In an interview with HipHopDX on Tuesday, July 21, LL Cool J opens up about his viral Black Lives Matter rap, specifically the decision to go acapella.
On June 1, LL Cool J uploaded an acapella rap verse airing his grievances about George Floyd's death and the Black Lives Matter movement. The rapper explained to HipHopDx that the tipping point pushing him to make a public statement, instead of just privately grieving, was when he "started seeing people wondering where certain people stood." He said that he saw people curious and cynical about where celebrities stand on the issue.
"I just wanted to be very, very clear about where I was at," the "I Need Love" artist added.
He further explained that "you gotta step up, put it on the line and let people know what side of history you're on." He then recalled staying up all night thinking about the issue at hand. He got up, "just wrote something," and recorded it in his phone.
Regarding the lack of beat in his viral bars, the 52-year-old artists said that "It was about the inner rhythms." Cool J explained that his message wasn't about beats. It was him using his platform to "speak to the world."
"It wasn't about being polished or none of that. It was just about the truth," the hit producer said.
"A garden of evil with no seeds of respect"
On Monday, May 25, a viral clip showed a black man lying on the street as a white police officer knelt on his neck. The black man, later identified as George Floyd, can be heard pleading and calling for his mother as former Minneapolis police officer Derek Chauvin kept his knee on the man's neck. George Floyd later died from the incident. Since then, the event has drawn criticism and has sparked nationwide protests.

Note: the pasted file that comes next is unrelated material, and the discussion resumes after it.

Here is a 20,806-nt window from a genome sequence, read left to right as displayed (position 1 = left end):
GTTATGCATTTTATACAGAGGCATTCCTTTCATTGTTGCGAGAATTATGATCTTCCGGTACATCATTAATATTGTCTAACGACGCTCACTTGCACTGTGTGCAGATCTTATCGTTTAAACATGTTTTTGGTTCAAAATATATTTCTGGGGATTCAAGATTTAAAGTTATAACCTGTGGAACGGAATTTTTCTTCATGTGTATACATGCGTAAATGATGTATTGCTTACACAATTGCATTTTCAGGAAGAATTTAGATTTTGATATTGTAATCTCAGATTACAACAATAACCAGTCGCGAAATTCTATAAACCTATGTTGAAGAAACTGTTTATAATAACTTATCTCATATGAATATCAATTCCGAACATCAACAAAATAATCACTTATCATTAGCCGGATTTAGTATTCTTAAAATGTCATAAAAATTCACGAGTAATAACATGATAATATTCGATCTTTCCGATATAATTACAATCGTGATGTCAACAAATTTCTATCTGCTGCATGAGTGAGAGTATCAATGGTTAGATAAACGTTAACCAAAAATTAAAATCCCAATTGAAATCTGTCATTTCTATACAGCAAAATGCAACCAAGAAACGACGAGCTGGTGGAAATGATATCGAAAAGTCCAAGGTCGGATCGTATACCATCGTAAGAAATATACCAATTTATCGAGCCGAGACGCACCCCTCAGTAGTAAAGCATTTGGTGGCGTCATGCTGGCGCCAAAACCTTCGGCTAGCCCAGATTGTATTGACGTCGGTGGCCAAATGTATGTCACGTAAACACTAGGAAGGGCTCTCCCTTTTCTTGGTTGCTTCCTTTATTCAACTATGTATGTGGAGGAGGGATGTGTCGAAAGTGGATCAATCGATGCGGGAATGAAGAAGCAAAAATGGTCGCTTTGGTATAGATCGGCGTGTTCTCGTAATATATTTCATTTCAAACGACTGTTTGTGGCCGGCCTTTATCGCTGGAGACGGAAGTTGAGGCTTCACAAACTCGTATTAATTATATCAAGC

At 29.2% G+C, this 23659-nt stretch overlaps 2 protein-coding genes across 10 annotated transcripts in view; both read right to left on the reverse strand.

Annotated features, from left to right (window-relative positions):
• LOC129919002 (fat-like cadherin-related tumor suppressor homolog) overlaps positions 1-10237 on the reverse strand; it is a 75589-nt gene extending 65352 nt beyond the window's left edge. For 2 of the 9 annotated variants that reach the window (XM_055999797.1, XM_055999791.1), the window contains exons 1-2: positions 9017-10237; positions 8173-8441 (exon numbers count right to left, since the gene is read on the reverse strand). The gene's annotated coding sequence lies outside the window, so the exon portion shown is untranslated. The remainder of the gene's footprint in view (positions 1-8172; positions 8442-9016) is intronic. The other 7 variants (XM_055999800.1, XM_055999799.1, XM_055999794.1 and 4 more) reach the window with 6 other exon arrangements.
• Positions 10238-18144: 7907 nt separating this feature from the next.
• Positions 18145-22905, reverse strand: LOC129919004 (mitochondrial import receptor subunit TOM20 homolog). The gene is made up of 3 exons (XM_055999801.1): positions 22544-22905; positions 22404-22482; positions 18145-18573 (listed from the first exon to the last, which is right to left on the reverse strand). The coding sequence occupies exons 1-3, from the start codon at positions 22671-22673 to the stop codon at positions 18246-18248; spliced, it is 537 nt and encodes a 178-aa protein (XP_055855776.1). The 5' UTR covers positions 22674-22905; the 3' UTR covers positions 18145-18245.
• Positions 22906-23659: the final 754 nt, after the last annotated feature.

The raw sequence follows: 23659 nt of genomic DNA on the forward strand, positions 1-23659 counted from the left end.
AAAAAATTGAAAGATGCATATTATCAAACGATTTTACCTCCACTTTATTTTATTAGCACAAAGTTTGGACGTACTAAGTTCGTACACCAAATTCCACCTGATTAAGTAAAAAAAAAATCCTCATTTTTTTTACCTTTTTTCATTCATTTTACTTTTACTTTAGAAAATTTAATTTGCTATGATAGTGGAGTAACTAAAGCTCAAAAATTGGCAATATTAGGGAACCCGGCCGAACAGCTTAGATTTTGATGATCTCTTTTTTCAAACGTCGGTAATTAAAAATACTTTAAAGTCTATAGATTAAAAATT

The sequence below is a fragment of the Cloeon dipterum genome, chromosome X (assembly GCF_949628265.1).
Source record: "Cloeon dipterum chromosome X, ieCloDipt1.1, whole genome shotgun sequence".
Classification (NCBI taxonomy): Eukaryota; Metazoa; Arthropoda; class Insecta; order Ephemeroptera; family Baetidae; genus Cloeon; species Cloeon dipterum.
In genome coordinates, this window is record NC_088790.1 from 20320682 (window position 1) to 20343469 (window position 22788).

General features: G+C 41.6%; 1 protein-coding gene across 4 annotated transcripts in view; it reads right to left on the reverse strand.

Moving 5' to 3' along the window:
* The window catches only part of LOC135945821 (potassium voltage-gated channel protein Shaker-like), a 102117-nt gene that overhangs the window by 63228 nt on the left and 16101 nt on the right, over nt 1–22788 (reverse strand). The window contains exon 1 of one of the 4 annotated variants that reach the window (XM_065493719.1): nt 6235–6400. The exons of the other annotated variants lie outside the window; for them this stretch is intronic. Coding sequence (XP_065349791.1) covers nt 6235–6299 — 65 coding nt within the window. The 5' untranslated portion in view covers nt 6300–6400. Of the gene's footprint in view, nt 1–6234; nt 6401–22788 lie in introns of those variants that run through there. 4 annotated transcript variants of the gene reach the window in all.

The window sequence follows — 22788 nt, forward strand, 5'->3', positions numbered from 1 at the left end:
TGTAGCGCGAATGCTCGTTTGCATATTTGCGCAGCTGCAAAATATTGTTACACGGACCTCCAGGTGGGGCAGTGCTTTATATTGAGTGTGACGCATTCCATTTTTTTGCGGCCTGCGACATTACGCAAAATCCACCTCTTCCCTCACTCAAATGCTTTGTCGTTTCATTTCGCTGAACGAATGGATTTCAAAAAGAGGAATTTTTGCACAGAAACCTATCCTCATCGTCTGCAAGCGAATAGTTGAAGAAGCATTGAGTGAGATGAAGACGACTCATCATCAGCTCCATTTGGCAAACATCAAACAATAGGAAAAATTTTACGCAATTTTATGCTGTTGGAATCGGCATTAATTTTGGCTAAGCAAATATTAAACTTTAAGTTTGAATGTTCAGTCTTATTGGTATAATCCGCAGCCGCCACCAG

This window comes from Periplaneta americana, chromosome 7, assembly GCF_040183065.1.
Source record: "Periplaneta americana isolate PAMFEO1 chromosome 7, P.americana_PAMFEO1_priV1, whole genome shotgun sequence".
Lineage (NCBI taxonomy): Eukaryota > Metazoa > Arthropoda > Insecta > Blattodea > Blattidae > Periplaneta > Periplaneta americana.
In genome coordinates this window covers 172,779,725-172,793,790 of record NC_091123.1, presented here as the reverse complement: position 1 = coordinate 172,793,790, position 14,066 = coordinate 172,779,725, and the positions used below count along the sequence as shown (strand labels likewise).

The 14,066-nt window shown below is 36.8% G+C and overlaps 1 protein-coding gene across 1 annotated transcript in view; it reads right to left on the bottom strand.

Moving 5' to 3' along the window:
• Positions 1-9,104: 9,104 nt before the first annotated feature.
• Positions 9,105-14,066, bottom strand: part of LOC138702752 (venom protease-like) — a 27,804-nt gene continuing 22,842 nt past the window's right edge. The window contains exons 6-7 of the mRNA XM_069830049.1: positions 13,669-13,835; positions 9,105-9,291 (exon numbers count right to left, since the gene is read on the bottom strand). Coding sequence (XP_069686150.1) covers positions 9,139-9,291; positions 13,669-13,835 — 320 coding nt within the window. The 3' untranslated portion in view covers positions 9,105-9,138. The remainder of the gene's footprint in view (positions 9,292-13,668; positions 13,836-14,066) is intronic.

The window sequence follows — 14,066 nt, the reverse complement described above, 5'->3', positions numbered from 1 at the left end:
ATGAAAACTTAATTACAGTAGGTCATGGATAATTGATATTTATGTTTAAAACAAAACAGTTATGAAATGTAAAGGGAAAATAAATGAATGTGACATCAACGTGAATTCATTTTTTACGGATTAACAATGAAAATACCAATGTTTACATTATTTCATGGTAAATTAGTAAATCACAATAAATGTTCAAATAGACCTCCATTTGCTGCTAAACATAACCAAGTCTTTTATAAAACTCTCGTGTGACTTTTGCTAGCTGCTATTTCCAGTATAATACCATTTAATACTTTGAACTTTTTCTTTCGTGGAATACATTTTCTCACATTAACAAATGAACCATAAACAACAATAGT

A week later, LL Cool J posted a video on his Instagram TV page in response to the incident. "For 400 years, you had your knees on our necks," he opened. "A garden of evil with no seeds of respect." In his 2:39 video, the rapper lambasted the institutional racism black Americans experience.
One of the incidents LL Cool J mentioned in his verses was the incident dubbed as "BBQ Becky." Back in April 2018, a white woman called the cops over a group of black people using a charcoal grill in a reportedly restricted area.
LL Cool J also enumerated in his verse the names of black Americans who died at the hands of law enforcement. Returning to the Floyd incident, Cool J continued: "And watching that man die slow left a hole." He recalled how Floyd "cried for his Mama."
"Being Black in America is like rolling a pair of dice," his penultimate line went. "But the stakes are way higher, you gambling with my life."
As of this writing, LL Cool J's rap has more than 1.7 million views and more than 171,000 likes.